Sometimes one feels like a cranky bear.
You good reader have an impressively long attention span.  I'll close with this opportunity to squeak a little bit into the ear of the CT DOT about the I-84 Redesign.  Take a one question survey, and help solidify a major goal of the I-84 redesign in Hartford as a Complete Streets project.  They are surveying for a reason.  It takes public support to justify one design approach over another.  Let's make this highway work for Hartford's neighborhoods.  A true Complete Streets design approach could repair much damage and dissection caused by the unsafe designs of the many entrance and exit ramps.  While you're at it, start following the associated I-84 project website and Facebook page to stay abreast of public comment opportunities.  Infrastructure projects take a long time.  To affect change, concerned parties have to get engaged early and often.  Thank you for taking the time and caring enough to speak up.

2 comments:

UTC Employee said...

$184,000,000!!!!!!! What does one do with so much money. I love capitalism and I love the fact that "anyone" can make it is America. However, the former UTC CEO did not build something from scratch (like Gates, Jobs, Musk, Pope, Twain, Rentschler, Batterson...) many can say he was just lucky to be in the right place at the right time - essentially I am saying anyone given the sam opportunity could have done the same as Chenevert, so is this kind of retirement package justified - NO!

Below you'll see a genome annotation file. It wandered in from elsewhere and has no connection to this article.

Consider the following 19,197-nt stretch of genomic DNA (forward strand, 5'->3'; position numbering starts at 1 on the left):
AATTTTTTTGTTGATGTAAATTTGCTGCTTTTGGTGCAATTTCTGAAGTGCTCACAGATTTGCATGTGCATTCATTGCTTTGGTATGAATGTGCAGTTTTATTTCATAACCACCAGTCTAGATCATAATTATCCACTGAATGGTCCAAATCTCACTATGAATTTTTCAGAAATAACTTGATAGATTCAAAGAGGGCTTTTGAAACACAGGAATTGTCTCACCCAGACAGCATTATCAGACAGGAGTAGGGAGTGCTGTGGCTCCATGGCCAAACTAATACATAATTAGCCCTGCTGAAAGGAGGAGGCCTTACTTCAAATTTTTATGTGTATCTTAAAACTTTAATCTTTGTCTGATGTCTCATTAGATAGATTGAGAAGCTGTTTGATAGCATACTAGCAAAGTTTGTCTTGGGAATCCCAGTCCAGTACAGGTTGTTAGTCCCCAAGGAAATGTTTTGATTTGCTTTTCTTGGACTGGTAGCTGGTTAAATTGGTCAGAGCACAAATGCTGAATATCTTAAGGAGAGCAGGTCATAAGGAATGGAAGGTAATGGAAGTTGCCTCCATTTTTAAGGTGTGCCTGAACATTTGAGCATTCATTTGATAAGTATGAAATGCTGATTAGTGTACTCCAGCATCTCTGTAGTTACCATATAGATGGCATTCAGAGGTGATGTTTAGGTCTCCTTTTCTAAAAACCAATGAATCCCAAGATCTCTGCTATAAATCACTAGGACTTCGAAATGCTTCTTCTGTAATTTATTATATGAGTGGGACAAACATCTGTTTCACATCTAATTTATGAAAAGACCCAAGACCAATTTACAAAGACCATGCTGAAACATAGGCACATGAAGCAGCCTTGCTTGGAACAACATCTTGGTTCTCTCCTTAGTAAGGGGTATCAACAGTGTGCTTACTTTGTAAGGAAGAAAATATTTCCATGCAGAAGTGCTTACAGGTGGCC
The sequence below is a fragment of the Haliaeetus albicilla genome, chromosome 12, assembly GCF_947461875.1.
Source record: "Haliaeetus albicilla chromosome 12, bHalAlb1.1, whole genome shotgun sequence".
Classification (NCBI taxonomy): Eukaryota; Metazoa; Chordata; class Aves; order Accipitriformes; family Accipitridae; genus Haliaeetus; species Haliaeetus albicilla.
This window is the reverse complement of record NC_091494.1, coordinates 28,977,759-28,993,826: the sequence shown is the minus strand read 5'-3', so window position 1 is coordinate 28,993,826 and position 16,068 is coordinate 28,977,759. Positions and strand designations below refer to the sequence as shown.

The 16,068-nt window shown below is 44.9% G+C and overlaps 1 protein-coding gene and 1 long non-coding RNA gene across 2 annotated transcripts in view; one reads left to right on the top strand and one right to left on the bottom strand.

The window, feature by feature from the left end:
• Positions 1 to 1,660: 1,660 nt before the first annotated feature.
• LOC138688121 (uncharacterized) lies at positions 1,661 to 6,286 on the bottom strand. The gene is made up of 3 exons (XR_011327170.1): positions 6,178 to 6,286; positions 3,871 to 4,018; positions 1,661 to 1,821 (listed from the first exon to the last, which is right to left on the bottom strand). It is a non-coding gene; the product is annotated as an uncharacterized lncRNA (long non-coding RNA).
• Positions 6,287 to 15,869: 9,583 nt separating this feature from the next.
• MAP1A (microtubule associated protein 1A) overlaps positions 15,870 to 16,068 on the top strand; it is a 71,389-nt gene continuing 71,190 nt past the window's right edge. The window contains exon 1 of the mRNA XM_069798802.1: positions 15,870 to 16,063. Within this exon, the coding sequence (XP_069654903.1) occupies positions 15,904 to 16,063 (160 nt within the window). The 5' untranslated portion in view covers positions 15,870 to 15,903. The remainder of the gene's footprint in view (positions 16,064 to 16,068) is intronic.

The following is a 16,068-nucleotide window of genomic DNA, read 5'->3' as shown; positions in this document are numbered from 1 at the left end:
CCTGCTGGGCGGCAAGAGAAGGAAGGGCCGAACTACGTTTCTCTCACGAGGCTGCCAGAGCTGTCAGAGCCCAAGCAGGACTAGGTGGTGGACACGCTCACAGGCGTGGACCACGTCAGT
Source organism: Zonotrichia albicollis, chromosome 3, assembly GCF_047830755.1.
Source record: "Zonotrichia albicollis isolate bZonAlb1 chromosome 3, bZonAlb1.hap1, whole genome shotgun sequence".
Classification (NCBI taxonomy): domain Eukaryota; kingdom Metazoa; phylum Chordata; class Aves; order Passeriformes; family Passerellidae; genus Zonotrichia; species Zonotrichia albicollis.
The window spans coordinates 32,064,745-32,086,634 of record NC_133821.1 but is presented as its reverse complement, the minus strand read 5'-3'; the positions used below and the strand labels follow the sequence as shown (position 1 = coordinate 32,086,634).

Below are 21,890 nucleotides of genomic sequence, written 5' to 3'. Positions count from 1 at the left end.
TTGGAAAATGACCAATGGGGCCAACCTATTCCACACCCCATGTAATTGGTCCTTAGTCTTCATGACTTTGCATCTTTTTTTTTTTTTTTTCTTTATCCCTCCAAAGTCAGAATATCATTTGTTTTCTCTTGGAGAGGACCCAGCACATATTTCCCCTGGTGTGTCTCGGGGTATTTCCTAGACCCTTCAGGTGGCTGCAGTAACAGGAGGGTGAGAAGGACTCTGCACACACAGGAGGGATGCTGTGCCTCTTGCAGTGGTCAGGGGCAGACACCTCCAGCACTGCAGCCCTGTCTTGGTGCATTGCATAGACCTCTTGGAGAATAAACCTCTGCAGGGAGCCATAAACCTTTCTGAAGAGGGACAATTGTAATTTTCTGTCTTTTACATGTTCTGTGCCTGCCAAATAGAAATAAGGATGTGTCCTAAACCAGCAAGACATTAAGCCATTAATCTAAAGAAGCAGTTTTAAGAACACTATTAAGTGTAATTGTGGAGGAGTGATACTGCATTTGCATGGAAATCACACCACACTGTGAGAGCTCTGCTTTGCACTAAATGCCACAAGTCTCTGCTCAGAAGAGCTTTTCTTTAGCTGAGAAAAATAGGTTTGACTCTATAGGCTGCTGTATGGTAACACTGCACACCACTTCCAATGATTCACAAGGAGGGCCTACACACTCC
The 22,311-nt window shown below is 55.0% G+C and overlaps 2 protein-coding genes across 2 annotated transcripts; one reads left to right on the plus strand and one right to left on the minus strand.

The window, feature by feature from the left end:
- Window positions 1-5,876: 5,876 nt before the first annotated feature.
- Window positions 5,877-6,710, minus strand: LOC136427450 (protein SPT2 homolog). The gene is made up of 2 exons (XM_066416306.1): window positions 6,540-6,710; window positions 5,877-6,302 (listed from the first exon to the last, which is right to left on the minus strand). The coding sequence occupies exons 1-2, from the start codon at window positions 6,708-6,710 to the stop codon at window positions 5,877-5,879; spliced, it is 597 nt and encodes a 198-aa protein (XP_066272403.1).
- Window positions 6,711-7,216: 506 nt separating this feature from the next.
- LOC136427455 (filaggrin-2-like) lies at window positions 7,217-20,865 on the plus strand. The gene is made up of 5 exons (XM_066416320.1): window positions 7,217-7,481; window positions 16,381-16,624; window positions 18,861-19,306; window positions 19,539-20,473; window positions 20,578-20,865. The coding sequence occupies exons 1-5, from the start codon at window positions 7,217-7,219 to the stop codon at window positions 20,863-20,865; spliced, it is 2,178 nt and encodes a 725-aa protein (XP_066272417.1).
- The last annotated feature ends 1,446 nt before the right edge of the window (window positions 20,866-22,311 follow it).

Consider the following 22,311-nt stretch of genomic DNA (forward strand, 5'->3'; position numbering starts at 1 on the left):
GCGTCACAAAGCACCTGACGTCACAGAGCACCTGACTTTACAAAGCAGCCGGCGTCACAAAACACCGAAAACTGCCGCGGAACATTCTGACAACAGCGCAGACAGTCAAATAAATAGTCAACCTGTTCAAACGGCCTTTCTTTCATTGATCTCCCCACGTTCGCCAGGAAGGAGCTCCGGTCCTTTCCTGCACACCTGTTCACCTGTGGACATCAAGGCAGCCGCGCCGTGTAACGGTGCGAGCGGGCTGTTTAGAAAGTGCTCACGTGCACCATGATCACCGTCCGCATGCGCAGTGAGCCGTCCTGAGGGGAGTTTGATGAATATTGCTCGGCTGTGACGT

With regards to UTC leaving for the burbs, it really shows that the management of the company has trouble with value of things that don't show up in a spreadsheet. Companies across the country have been dropping thier suburban campuses and moving employees back to the city (http://www.nuwireinvestor.com/articles/workers-and-companies-moving-downtown-leaving-suburban-buildings-vacant-61904.aspx and http://www.wsj.com/articles/SB10001424052702304281004579222442197428538). Even in Hartford, Aetna and The Hartford have closed their suburban offices and moved back to Hartford. UTC is going to have difficulty recruiting the next class of MBAs out in Farmington. According to WalkScore.com, the Gold Building is a walkers paradise and very bikeable compared to the Farmington Campus being car dependent. Also, this is a company that makes money off of dense urban areas, why would they move to a sprawling suburban campus? How many elevators are in Farmington compared to Hartford? Meanwhile, the economic growth in Hartford and New Haven is much greater than the suburbs (http://touch.courant.com/#section/2354/article/p2p-82976105/).

UTC has not just missed the boat, they are walking right off of the pier.

TTU alumni said...

Just discovered your blog, so naturally I'm creeping your older posts.. Great on you for moving into a college prep rolr, I coordinate with some folks with Upward Bound, and I see the work they do change lives and set students up for a bright future. Good luck in it going forward!